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The prevalence and correlates of substance use disorders among patients of two different treatment settings in Thailand

Abstract

Background

Monk healers provide an accessible and popular service in Southeast Asia, but little is known on the substance use status of their clients. This investigation intended to assess and compare the rate and correlates of substance use disorders in two different treatment settings (monk healers = MH and primary health care = PHC) in Thailand.

Methods

In a cross-sectional study, 1024 patients (591 of MH and 613 of PHC) responded to screening measures of the “World Health Organization Alcohol, Smoking, and Substance Involvement Screening Test Lite”, and two common mental disorders (major depression and generalized anxiety disorder) from November 2018 to February 2019. Logistic regression was used to estimate the determinants of any substance use disorder in the MH and PHC setting.

Results

The prevalence of substance use disorder was higher in MH clients than PHC patients: any substance use disorder 11.7% (95% Confidence Interval-CI: 9.3–14.5%) vs 5.4% (95% CI: 3.9–7.5%), tobacco use disorder 7.6% (95% CI: 5.7–9.9%) vs 2.5% (95% CI: 1.5–4.0%), alcohol use disorder 10.0% (95% CI: 8.4–13.6%) vs 4.3% (95% CI: 3.0–6.3%), any drug use disorder 4.2% (95% CI: 2.8–6.1%) vs 0.3% (95% CI: 0.08–1.3%), and any past three months drug use 8.2% (95% CI: 6.2–10.7%) vs 1.5, 95% CI: 0.8–2.8%). In adjusted logistic regression analysis, among MH clients, male sex (Adjusted Odds Ratio-AOR: 9.52, 95% Confidence Interval-CI: 5.06–17.92) was positively, and were married (AOR: 0.32, 95% CI: 0.16–0.61) and high social support (AOR: 0.40, 95% CI: 0.16–0.99) were negatively associated with any substance use disorder. Among PHC patients, male sex (AOR: 7.05, 95% CI: 2.99–16.63) was positively and age (AOR: 0.95, 95% CI: 0.92–0.98) was negatively associated with any substance use disorder.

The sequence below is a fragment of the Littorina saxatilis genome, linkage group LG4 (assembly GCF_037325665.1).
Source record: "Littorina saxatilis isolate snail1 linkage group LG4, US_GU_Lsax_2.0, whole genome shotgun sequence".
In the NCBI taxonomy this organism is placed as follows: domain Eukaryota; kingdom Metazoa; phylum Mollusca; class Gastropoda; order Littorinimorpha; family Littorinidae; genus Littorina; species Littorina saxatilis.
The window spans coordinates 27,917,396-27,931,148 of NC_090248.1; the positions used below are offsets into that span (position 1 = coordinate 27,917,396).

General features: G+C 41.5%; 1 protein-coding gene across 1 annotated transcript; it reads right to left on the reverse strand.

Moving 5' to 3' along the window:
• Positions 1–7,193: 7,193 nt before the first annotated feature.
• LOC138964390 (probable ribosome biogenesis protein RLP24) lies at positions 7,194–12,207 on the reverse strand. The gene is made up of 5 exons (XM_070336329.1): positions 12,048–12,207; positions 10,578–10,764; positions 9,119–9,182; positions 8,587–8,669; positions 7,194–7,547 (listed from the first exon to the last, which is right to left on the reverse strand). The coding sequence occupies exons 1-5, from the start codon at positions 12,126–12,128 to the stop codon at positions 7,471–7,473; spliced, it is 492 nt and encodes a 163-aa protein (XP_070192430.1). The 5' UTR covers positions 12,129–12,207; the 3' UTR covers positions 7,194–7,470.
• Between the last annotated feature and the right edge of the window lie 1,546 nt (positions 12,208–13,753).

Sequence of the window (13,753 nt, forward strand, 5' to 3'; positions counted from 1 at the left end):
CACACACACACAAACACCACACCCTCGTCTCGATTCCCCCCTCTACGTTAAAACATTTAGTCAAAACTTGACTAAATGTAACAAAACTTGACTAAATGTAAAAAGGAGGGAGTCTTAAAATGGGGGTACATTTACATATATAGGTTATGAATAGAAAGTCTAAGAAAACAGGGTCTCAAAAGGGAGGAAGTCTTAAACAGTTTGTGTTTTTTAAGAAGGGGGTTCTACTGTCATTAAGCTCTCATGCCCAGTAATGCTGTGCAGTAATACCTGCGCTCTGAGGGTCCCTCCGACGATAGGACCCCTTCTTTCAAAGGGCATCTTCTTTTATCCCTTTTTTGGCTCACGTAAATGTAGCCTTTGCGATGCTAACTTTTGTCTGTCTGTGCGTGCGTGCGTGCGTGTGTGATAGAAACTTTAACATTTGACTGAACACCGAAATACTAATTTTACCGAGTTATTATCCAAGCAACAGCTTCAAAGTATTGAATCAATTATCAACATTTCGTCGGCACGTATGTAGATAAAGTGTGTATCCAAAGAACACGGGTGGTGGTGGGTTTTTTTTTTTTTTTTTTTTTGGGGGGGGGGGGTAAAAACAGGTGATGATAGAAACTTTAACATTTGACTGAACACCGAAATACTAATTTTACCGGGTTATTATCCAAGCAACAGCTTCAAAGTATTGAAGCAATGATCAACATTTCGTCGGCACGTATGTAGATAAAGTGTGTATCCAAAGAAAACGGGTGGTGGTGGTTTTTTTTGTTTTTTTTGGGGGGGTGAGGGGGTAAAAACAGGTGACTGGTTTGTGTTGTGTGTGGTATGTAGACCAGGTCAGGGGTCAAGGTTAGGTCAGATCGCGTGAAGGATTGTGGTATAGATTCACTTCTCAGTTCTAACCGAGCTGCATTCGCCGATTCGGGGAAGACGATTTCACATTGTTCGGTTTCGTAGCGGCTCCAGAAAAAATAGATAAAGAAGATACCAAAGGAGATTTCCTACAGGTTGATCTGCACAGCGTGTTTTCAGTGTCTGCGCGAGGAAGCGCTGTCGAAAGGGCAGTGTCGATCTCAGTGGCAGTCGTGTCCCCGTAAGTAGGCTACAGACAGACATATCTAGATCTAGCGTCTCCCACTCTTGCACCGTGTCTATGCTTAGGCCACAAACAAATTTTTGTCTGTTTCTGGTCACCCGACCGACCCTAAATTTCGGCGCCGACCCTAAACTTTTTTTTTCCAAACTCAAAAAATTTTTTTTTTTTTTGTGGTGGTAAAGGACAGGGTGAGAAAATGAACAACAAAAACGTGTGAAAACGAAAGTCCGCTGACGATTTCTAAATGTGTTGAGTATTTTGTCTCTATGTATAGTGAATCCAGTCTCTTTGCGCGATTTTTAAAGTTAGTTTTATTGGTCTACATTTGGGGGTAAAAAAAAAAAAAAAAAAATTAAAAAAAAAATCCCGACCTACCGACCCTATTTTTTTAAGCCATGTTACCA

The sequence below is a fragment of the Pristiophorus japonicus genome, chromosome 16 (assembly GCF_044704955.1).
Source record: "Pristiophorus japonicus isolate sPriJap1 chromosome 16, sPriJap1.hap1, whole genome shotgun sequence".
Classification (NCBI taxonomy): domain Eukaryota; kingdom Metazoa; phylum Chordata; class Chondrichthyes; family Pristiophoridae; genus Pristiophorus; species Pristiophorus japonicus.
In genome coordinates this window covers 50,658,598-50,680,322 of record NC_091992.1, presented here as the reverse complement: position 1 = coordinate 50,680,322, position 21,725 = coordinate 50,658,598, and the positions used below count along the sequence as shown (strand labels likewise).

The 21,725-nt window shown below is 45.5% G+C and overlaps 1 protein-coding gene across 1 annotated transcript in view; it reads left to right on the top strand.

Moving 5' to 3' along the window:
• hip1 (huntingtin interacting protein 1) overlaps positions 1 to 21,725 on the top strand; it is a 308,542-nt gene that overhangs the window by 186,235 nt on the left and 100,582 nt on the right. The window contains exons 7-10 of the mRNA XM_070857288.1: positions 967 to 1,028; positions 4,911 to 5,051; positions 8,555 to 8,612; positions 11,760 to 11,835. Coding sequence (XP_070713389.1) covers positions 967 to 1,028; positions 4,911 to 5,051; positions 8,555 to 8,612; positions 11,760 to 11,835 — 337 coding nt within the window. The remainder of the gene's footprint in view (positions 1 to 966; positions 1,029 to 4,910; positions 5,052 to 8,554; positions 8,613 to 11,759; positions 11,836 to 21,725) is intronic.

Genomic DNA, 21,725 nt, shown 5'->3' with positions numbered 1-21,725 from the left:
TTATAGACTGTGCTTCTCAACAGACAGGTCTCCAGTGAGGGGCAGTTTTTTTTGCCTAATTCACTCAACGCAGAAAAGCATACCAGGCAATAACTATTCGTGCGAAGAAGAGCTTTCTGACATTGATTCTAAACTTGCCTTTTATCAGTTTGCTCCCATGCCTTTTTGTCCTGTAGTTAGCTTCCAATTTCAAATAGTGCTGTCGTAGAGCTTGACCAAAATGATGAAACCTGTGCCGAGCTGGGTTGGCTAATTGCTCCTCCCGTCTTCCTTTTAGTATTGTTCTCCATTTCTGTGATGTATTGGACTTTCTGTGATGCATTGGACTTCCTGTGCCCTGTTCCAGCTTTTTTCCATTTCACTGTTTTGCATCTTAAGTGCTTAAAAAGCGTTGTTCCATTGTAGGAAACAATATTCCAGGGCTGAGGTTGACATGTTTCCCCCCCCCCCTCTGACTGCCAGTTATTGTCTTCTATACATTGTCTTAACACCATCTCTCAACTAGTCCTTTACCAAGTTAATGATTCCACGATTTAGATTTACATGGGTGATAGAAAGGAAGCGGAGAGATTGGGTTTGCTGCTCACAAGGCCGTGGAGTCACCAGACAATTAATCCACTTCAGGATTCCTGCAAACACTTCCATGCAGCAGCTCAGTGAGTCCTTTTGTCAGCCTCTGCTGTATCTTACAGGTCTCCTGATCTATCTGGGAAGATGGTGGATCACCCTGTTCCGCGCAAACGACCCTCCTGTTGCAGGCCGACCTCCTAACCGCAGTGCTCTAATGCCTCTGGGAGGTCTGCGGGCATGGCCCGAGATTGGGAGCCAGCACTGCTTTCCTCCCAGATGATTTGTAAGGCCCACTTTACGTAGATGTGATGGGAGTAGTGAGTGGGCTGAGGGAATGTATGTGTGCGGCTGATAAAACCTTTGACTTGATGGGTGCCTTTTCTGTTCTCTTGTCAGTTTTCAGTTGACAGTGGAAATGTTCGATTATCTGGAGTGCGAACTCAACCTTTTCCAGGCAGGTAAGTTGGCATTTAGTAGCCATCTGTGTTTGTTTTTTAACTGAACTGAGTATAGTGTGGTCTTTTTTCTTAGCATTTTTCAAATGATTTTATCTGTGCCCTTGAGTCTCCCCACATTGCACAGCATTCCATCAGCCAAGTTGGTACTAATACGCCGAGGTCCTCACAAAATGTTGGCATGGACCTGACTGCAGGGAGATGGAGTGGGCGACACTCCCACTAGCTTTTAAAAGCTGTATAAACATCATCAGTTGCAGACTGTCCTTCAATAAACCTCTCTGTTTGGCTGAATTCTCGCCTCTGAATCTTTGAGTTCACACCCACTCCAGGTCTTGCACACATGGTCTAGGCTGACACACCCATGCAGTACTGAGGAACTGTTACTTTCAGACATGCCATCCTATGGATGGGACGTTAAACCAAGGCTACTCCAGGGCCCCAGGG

Conclusion

The proportion of substance use disorders among MH attendees was more than twice that of PHC attenders in Thailand, calling for collaboration in controlling substance use disorders between the two treatment systems.

Introduction

Globally, traditional health practitioners (THP) have been shown to contribute to mental health services [1]. An earlier review described the potential benefits of traditional healing in the prevention and treatment of substance use disorders [2], and in a more recent evidence review on complementary medicine in treating substance use disorders showed that mind-body interventions, herbal therapies and acupuncture demonstrated promising results [3]. Hai et al. [4] found in a systematic review, evidence of the efficacy of spiritual/religious interventions for substance use disorders.

Monk healers (MH) or THP have been described as providing treatment for substance use disorders in Thailand [5, 6], in Malawi [7], in South Africa [8], and in the Americas [2]. “Buddhist monks who are Thai THP are called maw pra (monk healer), and they provide treatment, including Thai traditional medicine and indigenous practices, to the public at the Buddhist temple where they reside.” [9,10,11,12]. MH operate in various locations in Thailand [3], making use of different treatment modalities, such as herbal medicines and prayers [10,11,12]. For example, in the Buddhist monastery Wat Tham Krabok in central Thailand, a traditional treatment programme for substance use disorders includes Buddhist religious principles, traditional herbal medicine and physical therapy [5]. The Thamkrabok substance abuse treatment programme has been in operation since 1959, and has a monthly intake of 300–400 addicts [6].